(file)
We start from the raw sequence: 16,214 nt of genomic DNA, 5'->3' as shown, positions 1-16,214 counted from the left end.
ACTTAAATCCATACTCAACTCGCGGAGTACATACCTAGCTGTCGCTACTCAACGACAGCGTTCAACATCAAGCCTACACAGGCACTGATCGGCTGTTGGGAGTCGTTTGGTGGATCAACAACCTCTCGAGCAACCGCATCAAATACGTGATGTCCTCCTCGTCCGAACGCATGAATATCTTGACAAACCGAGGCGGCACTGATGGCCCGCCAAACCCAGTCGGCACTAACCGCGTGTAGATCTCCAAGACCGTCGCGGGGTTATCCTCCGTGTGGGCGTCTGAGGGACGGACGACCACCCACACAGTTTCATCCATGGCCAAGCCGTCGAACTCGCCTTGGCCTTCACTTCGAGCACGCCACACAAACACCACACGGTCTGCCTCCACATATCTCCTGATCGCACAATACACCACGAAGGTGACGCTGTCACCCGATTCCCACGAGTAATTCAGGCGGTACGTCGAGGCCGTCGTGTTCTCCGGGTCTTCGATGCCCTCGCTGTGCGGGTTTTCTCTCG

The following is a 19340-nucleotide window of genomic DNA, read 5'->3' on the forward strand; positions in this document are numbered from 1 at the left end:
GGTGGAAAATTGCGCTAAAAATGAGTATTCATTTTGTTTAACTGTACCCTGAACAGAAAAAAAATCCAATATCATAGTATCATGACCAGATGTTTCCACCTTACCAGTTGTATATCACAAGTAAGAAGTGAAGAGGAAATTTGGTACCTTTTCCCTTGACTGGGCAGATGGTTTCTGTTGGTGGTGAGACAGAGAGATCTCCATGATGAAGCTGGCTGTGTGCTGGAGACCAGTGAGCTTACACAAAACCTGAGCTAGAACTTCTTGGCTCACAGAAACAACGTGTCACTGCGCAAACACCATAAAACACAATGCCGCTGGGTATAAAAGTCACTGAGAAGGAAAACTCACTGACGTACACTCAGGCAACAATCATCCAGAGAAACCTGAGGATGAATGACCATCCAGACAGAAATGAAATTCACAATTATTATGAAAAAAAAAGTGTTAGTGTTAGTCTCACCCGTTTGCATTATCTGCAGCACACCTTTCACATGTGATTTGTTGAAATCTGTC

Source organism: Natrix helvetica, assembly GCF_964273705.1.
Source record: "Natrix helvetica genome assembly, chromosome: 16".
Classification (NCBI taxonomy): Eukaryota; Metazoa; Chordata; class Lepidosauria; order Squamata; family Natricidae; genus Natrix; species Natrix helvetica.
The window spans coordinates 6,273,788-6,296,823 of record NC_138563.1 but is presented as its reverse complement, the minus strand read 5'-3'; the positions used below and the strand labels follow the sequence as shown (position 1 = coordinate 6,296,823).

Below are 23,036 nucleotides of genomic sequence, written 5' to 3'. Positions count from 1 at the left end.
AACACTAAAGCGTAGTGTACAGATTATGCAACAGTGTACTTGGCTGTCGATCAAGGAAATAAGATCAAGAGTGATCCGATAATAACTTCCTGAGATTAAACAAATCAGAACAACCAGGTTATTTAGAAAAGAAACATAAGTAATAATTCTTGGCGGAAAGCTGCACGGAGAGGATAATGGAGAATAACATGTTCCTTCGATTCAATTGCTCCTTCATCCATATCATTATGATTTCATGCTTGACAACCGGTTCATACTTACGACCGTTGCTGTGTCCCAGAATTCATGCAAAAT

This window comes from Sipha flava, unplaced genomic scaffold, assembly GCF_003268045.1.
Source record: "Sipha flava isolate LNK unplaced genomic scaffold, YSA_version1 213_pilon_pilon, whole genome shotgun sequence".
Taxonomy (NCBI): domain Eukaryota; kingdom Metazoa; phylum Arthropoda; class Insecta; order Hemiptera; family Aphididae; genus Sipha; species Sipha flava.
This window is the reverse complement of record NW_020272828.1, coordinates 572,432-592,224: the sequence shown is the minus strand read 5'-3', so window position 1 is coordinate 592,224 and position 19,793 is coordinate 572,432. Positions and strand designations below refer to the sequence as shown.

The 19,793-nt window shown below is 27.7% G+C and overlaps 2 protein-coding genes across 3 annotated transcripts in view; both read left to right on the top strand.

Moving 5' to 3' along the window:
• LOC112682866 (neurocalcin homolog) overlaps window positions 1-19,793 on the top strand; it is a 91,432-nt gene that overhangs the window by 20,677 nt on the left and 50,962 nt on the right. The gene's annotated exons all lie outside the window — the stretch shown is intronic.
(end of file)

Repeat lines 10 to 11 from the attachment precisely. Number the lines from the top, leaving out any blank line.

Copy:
AACACTAAAGCGTAGTGTACAGATTATGCAACAGTGTACTTGGCTGTCGATCAAGGAAATAAGATCAAGAGTGATCCGATAATAACTTCCTGAGATTAAACAAATCAGAACAACCAGGTTATTTAGAAAAGAAACATAAGTAATAATTCTTGGCGGAAAGCTGCACGGAGAGGATAATGGAGAATAACATGTTCCTTCGATTCAATTGCTCCTTCATCCATATCATTATGATTTCATGCTTGACAACCGGTTCATACTTACGACCGTTGCTGTGTCCCAGAATTCATGCAAAAT

This window comes from Sipha flava, unplaced genomic scaffold, assembly GCF_003268045.1.